Why cancer care needs to be put back on the agenda

Covid-19 has made us change many of the expectations we took for granted in medicine. One of them is the way we approach cancer treatments.

Because of coronavirus quite rightly taking the lion’s share of resources, some cancer treatments, including surgery, chemo and radiotherapy, have been shelved, some delayed but others for longer.

This isn’t something that sits easily with doctors and patients. Both want to get back to treatment as usual as soon as possible.

Of course the urgency to treat varies between cancers, but some, the aggressive ones, need rapid attention. And some doctors aren’t waiting. They’re speeding up cancer treatment for aggressive cancers.

One such centre is the Mayo Clinic in the US where Dr Tina Hieken is performing an expedited treatment for breast cancer.

According to Dr Hieken, the faster course of treatment is available to women with certain types of early breast cancer and allows patients to complete their entire treatment, including surgery and radiation therapy, in less than 10 days. Now, that is a game-changer.

The Mayo Clinic is renowned the world over for its uniquely high standard of medical practice.

The expedited breast cancer treatment is a good example of its cutting-edge medical science and its prioritising of patient need.

“Women with small breast cancer tumours and no cancer in their lymph nodes may be able have a lumpectomy in an outpatient procedure,” explains Dr Hieken.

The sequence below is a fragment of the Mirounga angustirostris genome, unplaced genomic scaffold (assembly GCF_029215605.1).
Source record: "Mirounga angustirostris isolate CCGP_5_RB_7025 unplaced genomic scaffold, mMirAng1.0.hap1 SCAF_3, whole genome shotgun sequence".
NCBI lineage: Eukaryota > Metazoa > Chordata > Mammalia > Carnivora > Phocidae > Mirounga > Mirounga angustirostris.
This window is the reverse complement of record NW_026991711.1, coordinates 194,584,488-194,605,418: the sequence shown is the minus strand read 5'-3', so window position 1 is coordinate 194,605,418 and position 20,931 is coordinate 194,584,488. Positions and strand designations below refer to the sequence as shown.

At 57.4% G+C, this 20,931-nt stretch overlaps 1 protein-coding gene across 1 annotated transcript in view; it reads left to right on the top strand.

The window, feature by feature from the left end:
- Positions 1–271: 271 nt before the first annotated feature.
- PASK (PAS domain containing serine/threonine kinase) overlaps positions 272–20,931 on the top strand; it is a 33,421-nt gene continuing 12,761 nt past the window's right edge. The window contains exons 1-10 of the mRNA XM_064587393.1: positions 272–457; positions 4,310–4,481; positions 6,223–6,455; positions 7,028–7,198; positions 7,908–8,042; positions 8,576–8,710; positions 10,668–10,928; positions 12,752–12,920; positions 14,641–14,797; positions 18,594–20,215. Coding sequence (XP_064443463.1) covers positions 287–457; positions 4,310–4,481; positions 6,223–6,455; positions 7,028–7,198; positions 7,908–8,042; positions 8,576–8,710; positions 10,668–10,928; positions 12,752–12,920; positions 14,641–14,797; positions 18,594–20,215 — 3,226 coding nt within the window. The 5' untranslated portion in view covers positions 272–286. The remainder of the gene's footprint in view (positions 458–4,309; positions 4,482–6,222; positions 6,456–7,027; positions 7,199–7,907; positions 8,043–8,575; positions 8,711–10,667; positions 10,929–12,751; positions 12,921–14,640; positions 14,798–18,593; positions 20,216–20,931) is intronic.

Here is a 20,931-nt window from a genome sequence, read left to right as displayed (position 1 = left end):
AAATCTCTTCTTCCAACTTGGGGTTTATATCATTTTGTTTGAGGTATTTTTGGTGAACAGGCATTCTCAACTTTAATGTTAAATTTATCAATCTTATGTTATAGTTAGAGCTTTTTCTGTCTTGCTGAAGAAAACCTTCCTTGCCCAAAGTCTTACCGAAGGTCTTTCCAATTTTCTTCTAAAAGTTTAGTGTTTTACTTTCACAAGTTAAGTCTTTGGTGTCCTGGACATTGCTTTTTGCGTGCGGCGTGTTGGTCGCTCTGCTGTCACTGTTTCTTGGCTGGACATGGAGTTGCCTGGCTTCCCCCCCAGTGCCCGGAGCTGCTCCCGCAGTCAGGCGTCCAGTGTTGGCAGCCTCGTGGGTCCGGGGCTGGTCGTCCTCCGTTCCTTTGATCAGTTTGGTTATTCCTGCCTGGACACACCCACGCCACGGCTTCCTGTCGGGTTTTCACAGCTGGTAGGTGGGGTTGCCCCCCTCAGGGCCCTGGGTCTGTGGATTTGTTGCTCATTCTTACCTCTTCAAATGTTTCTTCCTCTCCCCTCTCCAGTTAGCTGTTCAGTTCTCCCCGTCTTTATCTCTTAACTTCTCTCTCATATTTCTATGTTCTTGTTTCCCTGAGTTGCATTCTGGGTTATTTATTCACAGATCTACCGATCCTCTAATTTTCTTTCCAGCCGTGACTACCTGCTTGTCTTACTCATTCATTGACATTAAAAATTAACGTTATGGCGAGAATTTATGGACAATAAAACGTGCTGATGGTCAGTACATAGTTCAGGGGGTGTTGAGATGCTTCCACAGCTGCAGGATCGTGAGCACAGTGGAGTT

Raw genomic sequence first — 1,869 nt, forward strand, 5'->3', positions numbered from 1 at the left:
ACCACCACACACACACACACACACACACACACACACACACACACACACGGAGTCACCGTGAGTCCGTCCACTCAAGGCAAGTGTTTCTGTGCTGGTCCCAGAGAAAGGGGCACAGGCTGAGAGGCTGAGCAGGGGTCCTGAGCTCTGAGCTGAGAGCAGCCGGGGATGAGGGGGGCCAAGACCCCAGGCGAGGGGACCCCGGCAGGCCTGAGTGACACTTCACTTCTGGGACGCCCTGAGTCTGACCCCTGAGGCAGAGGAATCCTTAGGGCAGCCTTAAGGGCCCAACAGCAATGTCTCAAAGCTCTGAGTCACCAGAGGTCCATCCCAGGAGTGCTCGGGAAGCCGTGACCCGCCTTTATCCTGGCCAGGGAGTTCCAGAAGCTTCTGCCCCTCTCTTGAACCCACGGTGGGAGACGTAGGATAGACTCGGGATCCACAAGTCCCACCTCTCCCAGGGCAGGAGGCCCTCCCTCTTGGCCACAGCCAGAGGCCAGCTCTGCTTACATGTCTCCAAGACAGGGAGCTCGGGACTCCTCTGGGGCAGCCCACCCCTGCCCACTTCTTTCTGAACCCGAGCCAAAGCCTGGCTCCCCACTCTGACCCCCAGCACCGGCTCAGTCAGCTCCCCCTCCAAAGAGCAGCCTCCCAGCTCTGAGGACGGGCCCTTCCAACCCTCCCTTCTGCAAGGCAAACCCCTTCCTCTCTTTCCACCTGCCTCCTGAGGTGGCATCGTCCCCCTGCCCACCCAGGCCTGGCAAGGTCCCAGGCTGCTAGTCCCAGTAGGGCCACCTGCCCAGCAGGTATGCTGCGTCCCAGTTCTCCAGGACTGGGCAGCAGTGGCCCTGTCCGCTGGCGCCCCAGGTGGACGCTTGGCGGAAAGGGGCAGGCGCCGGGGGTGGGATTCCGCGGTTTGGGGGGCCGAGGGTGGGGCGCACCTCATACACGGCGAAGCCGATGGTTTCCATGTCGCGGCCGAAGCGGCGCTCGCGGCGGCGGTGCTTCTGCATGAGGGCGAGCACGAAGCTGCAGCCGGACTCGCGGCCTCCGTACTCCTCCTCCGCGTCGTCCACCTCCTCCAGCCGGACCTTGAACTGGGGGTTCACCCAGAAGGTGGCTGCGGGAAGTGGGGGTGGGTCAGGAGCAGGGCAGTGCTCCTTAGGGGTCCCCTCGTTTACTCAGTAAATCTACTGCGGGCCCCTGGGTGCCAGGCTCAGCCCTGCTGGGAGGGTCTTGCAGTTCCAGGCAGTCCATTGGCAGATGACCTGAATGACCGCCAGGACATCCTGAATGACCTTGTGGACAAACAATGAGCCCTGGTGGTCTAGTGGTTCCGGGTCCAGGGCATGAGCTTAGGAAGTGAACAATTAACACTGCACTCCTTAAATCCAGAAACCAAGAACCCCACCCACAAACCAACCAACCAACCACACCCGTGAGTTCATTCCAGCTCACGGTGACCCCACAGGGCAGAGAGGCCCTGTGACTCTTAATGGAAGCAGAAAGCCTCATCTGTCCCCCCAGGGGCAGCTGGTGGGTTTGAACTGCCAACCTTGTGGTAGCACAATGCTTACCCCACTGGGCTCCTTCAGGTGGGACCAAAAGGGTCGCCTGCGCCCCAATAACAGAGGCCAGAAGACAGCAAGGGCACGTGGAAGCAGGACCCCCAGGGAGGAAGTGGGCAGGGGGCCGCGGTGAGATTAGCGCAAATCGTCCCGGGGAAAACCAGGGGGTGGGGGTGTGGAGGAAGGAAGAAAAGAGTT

“These patients can leave the operating room the same day as their surgery with a catheter in place, which is used to administer brachytherapy, a form of radiation therapy, post-surgery.”

Dr Sean Park, a Mayo Clinic radiotherapist, adds: “After surgery, patients receive brachytherapy treatment over five week days, twice a day, approximately six hours apart, for a total of 10 treatments.”

The Mayo Clinic has put in place steps to help ensure the health and safety of its patients during the Covid-19 pandemic. Patients for expedited breast cancer treatment can stay near the clinic for two weeks while they’re prepared for and then receive the treatment.

Part of the preparation includes a blood test and nasal swab to test for antibodies to the Covid-19 virus or an active infection.

Once prepared for the treatment, which includes surgery and radio- therapy treatments, it’s completed in less than two weeks.

Don’t I wish we had a branch of the Mayo Clinic here. Cancer can’t wait.